an article about Jonathan Mitchell. I politely declined, as I haven't had any interaction with him since I apologized in 2011 for allowing him to be bullied in the comments on several of my blog posts. I sent the reporter the link to the article and my addendum with the apology.
The full first two pages shows Mitchell at his desk, a picture that appears in the online article.
Initially, after reading the piece online, I decided against commenting on it. The title for the article online wasn't really that reflective of the article, as the article was more about Mitchell and his life and how he was a loner even in the autism community. My 13-year-old read the article, and she came away from the piece feeling bad for Mitchell, wanting him to like himself. She felt his situation was unfair and he should like who he was, commenting on all the things he can do and how brave he was to sing in public.
I've had mixed feelings about the article, whether it was aimed at being sympathetic toward Mitchell and his point of view or if its point was far different. Online with the title "The Debate Over and Autism Cure Turns Hostile," it is innocuous enough, but it is very dated. My interactions with Mitchell were from 2009 to 2011. In the online world, that's ancient history. It didn't just turn hostile. It's been hostile from the get-go, long before I arrived on the scene.
The picture opening the article shows Mitchell as he would seem to see himself, alone and lonely, fading into the background.
The actual print magazine, although the article is word for word, changed the intent by changing the title:
It doesn't appear with that title, though, and I think the bait and switch of the initial online title and the title in the contents, "Hope Kills," is unfair.
Sure, several individuals I know online appear in the article, quoted from present time, stating that Mitchell hates himself.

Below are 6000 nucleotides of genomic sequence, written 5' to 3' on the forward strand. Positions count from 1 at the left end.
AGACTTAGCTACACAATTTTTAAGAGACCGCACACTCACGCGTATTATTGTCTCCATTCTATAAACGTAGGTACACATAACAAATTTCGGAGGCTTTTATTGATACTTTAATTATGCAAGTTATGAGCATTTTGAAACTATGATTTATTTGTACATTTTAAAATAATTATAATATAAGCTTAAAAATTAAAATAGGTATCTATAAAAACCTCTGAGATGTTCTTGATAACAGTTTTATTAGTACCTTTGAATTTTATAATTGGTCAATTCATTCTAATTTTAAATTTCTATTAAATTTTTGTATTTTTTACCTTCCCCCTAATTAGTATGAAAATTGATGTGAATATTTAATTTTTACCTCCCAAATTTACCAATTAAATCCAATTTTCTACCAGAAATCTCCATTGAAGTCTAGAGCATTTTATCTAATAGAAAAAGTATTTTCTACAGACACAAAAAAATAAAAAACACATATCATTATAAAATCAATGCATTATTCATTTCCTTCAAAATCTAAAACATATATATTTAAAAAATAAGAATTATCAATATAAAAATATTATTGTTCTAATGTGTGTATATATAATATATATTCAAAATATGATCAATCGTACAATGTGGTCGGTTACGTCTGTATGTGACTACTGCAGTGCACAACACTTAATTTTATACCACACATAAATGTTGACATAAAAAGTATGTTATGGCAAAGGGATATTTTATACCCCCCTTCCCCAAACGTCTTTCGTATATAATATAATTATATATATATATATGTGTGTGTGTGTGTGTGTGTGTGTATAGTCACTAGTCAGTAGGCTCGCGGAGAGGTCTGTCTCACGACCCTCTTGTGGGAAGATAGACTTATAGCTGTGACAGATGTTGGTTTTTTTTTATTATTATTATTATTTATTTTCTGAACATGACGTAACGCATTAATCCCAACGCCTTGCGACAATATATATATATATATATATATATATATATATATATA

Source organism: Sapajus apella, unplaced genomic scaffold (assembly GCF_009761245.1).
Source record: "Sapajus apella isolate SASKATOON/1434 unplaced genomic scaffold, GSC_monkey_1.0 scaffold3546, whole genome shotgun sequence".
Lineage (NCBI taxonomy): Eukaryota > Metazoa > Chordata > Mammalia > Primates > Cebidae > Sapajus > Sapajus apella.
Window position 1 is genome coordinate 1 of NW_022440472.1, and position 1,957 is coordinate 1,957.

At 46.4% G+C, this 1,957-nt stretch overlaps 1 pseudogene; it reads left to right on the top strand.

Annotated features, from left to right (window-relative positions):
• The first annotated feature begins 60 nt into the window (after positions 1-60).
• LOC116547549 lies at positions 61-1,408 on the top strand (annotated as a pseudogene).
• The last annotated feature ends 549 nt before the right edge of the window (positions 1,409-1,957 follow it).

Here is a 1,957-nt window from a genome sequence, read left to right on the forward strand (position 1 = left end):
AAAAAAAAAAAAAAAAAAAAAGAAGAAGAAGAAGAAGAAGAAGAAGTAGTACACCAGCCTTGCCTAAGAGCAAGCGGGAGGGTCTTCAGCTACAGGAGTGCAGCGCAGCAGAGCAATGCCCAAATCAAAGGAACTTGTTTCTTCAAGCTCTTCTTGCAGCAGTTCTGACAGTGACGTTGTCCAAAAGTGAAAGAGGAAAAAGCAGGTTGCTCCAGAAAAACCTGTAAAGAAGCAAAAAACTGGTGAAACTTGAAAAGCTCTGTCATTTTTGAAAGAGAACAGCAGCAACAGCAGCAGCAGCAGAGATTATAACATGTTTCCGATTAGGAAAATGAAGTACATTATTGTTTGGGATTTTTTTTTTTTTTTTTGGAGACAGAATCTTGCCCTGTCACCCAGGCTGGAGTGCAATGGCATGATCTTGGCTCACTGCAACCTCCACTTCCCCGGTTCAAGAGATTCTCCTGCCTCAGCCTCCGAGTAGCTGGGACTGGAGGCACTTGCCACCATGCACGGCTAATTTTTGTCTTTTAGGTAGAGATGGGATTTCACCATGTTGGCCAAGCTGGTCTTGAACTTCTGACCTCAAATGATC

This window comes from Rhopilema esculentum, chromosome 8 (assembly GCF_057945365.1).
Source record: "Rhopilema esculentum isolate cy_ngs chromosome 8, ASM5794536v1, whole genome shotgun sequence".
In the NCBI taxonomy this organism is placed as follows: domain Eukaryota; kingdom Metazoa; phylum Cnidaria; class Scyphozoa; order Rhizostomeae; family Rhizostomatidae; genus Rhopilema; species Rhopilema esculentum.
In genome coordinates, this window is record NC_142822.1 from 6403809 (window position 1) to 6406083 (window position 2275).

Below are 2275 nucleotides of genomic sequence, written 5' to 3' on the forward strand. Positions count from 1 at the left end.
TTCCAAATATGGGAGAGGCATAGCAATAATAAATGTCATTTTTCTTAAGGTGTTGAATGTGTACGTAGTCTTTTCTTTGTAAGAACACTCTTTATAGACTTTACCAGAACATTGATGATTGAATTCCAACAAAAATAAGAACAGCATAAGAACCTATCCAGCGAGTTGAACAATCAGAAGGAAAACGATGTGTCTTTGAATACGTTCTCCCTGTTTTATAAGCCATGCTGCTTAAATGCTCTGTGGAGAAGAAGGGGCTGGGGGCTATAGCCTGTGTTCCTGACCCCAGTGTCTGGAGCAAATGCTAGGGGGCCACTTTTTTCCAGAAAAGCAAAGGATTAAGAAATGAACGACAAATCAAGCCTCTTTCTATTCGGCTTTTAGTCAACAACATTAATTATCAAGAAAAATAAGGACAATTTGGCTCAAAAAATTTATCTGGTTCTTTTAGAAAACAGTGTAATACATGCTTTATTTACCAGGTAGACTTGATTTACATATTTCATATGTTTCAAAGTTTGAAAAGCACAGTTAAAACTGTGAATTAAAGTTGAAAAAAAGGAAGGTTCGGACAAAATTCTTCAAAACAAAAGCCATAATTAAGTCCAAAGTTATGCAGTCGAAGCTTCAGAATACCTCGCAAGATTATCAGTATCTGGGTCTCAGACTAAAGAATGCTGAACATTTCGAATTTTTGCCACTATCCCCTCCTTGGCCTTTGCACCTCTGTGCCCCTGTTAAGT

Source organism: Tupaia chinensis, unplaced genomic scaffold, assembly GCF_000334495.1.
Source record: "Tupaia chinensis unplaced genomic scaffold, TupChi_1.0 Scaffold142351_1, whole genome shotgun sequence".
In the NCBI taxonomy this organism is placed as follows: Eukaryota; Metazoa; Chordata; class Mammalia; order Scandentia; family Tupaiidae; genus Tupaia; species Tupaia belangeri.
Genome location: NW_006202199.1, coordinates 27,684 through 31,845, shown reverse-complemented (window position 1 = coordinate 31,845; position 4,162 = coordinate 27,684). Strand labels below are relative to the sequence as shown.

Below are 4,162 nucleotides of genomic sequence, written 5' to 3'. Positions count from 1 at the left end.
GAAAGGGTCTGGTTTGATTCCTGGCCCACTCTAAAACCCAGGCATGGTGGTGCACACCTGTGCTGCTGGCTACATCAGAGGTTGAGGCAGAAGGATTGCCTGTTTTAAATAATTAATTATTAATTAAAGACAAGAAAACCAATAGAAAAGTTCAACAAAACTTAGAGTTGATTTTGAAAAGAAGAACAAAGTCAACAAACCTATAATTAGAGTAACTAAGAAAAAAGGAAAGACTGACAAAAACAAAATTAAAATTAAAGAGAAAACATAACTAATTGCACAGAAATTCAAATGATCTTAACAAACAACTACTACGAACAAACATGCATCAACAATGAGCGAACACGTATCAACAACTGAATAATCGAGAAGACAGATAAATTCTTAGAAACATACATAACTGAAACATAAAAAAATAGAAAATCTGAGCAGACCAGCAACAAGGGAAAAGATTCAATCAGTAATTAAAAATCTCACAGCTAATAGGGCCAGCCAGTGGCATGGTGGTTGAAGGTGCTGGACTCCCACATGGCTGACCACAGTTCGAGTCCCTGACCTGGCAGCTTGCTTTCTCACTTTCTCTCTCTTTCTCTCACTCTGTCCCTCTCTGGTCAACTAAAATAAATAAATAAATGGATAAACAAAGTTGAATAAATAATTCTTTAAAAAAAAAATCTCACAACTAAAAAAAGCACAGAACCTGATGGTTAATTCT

Is this how we want to treat people? Mitchell, in the article, admits to being rude, and the article author notes that he gives as good as he gets, but again, what does it serve to cut a man down?
By reducing Mitchell to a trope to either sympathize with (feel sorry for) or to dismiss as a self-hater trying to make other people hate themselves, the article does Mitchell a disservice. It doesn't see him as a whole person with feelings. It doesn't consider how this bait and switch headline will affect him or other autistic individuals who are similar to Mitchell in that they are ostracized, alone, and lonely, because of difficult behaviors or behaviors just off enough to make people veer around them.
Mitchell himself might be fine with the portrayal, seeing any acceptance of autism (autistic individuals) as the same as accepting a potentially (and perhaps often) crippling disability as the norm, in need of no mediation.
I think Mitchell and all the individuals like him deserve better. I'm not sure he was heard in this article, that the reality he was trying to convey was really understood. That sometimes a "cure" would be a blessing for those who are severely disabled by autism.
When I started blogging six years ago, I ran across Mitchell through the Age of Autism blog, which featured him as an adult autistic wanting a cure. We had several acrimonious interactions, and rather than considering the individual on the other side, I focused on the words. I ignored the communication disorder that is part and parcel of autism. At the time, my oldest was 19, and I did not see my son in Jonathan. I saw a middle aged man who was bitter. I didn't go deeper.
Six years later, it's becoming easier to see my son thirty years into the future, with his difficulty in regulating tone, reading facial expressions, and understanding receptive language. I hope and pray that people who cross his path will look past the issues and see him empathetically and give him the benefit of the doubt, that they will be kind and patient and accepting.